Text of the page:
Ben Jealous Talks to Henry Louis Gates Jr.

The outgoing NAACP president speaks to The Root's editor-in-chief about his decision to step down.

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BTJ: The greatest defeat was the first strategic plan -- three months later they weren't sure that they had actually agreed to it, and I had to play a tape. Fortunately we had recorded the vote, and I played the vote. At the same time, when you have to play a vote to convince someone that they agreed to a strategic plan, that strategic plan is already DOA. So at that point, I was just making a point that I had a good memory.

The biggest victory was the second strategic plan, which we went through a much longer, intentional consultative process, and it has really stuck.

HLG: And probably the greatest failure, unfortunately, in the history of the NAACP is the failure to persuade the Congress to adopt a federal anti-lynching law.

BTJ: Yes, that's exactly right. And in some ways we've actually made up for that now with the James Byrd-Matthew Shepard Hate Crimes Bill, which was in many ways the realization of that dreams almost 95 years after it was first created.

But to your point, right, we just never give up. What I said to people [is] we have to identify the bold dreams of this century because it's our bold dreams that are the key to our victory. If the dream is big enough, it will sustain us through all of the losses and we'll galvanize generation after generation to do whatever they have to do to win. And that's what those game changers represent.

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 HLG: So the board will select your successor. And your successor, she or he will come to you if they have any sense for advice. And so, if your successor says to you, "Ben, what do you think are the major challenges facing our organization over the next decade?" And the corollary would be what are the impediments to addressing those challenges. How would you answer?

BTJ: When the board selects my successor, I'll tell them that the most important things that I did to prepare for this success were to make sure the operations were strong, that the organization was financially healthy and that the team has a deep bench of leadership at the national headquarters so that they can come in and run at a marathoner's pace.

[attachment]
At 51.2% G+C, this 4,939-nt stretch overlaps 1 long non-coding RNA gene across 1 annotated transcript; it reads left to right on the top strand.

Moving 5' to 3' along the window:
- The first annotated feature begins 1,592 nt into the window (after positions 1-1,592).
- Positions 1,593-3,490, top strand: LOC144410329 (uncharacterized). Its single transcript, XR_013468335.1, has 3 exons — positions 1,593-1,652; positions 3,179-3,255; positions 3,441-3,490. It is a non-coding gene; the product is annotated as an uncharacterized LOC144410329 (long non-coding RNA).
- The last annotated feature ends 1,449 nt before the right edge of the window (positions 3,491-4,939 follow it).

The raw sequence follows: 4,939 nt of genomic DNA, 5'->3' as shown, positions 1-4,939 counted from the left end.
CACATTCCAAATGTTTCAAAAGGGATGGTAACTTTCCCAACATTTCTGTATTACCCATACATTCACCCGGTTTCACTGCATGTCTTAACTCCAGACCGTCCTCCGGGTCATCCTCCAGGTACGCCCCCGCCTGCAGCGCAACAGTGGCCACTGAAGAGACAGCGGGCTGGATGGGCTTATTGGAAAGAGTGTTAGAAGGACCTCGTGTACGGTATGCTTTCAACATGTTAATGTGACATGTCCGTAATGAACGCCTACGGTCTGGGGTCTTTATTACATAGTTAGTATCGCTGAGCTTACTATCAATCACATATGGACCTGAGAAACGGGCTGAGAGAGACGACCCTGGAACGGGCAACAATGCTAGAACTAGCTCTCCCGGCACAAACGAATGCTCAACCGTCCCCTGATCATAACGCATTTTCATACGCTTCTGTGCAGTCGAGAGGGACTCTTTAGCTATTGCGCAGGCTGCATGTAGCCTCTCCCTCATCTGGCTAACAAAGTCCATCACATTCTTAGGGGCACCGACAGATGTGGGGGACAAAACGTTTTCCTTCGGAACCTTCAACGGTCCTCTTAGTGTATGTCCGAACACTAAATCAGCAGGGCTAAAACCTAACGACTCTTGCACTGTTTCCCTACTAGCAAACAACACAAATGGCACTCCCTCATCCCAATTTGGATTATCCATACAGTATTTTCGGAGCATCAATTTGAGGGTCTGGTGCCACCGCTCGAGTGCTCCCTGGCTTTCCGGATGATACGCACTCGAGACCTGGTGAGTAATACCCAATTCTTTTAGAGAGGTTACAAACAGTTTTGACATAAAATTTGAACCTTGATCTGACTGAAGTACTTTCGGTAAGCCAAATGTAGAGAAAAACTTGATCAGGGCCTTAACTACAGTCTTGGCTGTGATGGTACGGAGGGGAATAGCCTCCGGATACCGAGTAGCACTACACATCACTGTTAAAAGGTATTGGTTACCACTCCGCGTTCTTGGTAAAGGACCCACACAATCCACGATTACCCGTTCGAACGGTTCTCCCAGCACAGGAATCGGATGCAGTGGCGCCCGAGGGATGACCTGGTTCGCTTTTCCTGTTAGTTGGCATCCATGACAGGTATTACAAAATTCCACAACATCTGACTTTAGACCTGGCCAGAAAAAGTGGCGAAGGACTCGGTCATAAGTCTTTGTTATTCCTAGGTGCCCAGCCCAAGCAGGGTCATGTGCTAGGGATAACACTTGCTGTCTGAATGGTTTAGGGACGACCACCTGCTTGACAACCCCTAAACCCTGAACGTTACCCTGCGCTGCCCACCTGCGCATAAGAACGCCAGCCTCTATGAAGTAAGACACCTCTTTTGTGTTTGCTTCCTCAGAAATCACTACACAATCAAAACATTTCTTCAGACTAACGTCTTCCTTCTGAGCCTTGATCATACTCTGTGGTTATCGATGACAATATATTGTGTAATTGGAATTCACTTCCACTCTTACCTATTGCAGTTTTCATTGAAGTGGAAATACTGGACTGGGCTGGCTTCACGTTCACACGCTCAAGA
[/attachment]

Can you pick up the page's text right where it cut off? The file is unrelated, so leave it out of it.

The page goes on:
They'll be coming in after the recession has begun to heal; they'll be coming in with our revenue back at a new all-time high; they'll be coming back with all of our regional offices reopened and all of our programs reopened. And most importantly, they'll be coming in with a re-energized team that exists between the regional and national offices to pursue these game changers that we've identified over the past five years.

So what I'll say to them is what Ben Hook said to me: Don't try to make any big changes for the first five years, because it's going to take that long for you to hit your stride. Instead, invest your time in getting to know the organization from coast to coast, and border to border. Invest your time in helping the units win battles state after state. Invest your time in getting to know your peers. And plan to be here for a long time because at the start of this generation having rebuilt the national operations of the NAACP -- when we picked you -- the organization picked someone to be a marathon runner, and that's what we need from you right now.